Solutions reached during the divorce process, especially regarding child custody and child support, may not be the appropriate solution as those children get older, parents get new jobs or raises, or parents decide to move to new places.
“Modification” means a child custody determination that changes,
replaces, supersedes, or is otherwise made after a previous determination
concerning the same child, whether or not it is made by the court that made
the previous determination.
The changes can, and likely will, affect existing orders. As a result, parties might sometimes reach their own solutions out of court. While this is generally a good idea and can lead to a quick, and maybe peaceful, outcome, these changes won’t be recognized by the court, rendering the agreement useless for future enforcement once parties no longer agree to follow them.
These orders must be approved by the court to be effective.
To change an existing order, Idaho law requires that there be a “material changes in circumstances,” or significant changes. Either parent can request a change but must show that the living circumstances for the child or income have materially changed.
Examples of material changes of circumstances for child custody include geographic moves or lifestyle changes. If the custodial parent moves somewhere, either in- or out-of-state, that will make the existing order unpractical, that could be a material change of circumstances. So might a parent moving somewhere that may seriously disrupt the stability of the child’s life. In these cases, the court will use the best interest of the child standard to determine how to award custody, to include awarding the non-custodial parent custodial custody.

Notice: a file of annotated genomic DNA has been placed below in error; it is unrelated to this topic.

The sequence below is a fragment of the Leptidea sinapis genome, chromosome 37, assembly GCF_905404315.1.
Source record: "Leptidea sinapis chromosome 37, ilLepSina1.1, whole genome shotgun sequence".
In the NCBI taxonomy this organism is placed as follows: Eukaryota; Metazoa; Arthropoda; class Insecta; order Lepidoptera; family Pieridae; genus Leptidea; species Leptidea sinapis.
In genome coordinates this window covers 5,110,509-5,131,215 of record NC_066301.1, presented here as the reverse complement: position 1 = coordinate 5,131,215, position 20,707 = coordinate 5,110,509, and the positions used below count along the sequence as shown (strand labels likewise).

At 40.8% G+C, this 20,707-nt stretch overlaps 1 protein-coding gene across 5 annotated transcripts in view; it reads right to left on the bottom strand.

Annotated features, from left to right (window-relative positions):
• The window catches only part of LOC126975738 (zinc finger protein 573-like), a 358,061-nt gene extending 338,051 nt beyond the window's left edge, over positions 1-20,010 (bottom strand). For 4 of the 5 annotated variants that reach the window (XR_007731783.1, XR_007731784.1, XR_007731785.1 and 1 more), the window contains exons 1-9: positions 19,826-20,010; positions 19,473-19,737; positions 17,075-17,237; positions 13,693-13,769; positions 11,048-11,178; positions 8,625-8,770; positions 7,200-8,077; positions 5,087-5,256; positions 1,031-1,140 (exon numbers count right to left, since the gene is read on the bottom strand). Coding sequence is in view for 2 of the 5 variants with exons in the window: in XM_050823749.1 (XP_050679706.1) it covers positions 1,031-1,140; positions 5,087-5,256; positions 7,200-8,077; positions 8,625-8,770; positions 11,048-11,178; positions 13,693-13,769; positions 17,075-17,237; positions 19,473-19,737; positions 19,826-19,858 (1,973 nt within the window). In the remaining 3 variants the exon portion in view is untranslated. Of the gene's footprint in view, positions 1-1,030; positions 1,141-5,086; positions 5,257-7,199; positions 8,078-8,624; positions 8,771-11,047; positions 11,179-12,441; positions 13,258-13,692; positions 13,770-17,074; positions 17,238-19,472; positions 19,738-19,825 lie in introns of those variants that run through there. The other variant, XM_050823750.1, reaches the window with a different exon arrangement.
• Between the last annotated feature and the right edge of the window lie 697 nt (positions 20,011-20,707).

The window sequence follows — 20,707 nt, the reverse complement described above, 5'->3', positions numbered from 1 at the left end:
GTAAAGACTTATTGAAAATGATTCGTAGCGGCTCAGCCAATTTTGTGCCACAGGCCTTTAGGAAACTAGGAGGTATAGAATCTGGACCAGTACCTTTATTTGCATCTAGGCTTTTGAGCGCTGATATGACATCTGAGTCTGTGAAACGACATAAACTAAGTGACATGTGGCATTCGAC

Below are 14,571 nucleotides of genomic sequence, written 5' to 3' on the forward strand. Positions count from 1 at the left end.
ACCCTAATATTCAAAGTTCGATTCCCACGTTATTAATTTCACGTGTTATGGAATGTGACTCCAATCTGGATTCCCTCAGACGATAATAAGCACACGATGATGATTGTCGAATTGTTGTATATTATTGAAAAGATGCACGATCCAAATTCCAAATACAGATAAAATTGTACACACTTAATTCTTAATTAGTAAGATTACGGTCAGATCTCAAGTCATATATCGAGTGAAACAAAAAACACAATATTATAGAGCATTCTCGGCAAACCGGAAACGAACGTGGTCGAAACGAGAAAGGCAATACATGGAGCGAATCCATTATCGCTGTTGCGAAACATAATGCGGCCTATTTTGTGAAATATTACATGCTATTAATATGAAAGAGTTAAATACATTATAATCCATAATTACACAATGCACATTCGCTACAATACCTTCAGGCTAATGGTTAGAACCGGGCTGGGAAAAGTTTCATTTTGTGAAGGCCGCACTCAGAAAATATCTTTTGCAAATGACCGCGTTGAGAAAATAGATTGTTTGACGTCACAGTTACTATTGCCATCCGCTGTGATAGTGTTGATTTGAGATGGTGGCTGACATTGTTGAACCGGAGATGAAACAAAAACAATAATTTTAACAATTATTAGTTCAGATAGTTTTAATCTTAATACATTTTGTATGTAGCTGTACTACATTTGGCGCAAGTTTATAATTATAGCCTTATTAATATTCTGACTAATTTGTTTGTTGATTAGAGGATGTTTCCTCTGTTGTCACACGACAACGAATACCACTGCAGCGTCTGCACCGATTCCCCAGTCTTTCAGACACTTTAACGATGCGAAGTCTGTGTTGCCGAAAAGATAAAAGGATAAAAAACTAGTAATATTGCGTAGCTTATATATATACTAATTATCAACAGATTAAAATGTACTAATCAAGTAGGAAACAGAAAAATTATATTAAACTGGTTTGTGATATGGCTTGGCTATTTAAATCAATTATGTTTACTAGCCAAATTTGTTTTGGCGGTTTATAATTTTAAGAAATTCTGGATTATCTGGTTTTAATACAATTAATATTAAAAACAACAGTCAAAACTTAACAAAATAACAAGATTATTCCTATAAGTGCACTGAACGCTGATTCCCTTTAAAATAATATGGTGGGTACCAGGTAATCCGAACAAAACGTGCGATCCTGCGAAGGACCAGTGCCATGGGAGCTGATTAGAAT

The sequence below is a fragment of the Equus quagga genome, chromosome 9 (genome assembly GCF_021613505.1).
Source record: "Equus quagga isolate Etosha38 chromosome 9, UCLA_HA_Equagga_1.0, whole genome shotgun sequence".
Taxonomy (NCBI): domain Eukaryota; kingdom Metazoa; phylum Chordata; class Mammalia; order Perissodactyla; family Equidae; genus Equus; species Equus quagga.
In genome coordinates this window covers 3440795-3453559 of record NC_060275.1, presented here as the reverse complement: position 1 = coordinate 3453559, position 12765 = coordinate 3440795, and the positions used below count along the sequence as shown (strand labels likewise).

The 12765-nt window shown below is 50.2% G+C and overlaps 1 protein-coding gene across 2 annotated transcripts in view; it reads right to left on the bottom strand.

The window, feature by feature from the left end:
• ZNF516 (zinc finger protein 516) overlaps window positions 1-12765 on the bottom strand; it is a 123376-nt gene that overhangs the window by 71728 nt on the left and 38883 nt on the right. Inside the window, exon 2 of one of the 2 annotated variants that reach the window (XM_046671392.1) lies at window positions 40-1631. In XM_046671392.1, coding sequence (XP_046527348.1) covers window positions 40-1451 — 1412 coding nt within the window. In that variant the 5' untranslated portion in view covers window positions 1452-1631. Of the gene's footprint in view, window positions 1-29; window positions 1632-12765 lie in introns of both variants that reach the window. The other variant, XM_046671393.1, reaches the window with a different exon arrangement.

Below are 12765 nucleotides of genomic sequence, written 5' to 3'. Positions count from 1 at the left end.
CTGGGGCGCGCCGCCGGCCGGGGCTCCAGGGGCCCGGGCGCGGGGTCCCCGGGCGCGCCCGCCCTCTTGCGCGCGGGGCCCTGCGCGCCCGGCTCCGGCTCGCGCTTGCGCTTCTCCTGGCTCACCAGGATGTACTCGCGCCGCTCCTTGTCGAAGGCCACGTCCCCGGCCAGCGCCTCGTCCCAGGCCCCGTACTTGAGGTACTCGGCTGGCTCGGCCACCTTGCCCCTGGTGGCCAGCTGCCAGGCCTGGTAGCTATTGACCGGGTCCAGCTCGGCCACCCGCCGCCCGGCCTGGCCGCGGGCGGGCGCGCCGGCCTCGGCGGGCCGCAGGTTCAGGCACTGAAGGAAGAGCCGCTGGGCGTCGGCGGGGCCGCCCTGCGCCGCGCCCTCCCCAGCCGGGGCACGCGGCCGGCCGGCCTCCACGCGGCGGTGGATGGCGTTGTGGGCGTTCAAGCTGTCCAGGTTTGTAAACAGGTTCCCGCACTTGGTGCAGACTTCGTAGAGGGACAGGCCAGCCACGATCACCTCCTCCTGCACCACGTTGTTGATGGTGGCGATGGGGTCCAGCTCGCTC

A lifestyle change that threatens or harms the child could be a material change of circumstances. For example, one parent might be charged with drug or alcohol charges or simply get a new job and have to leave the child home alone at night.
A loss of a job or the ability to work, a significant raise, or a change in custody are all examples of material changes of circumstances that might warrant a modification of a child support order.
The Uniform Child Custody Jurisdiction and Enforcement Act and modification
The Uniform Child Custody Jurisdiction and Enforcement Act (UCCJEA) governs child custody and visitation across the nation. The child’s home state must be established during the divorce or original custody order. This is usually the state where the child has lived for the six months prior to the original filing. Modifications to these orders must be filed in the same court and sate as the original order, unless the children have lived in a new state for six months and sufficient connections to the home state no longer exist.
As long as a parent still resides in the original state where the child support order was issued, it must be modified in that state. If both parents have moved, then the parent seeking the modification of child support must file in the other parent’s state, where jurisdiction will remain until no parents no longer reside in that state.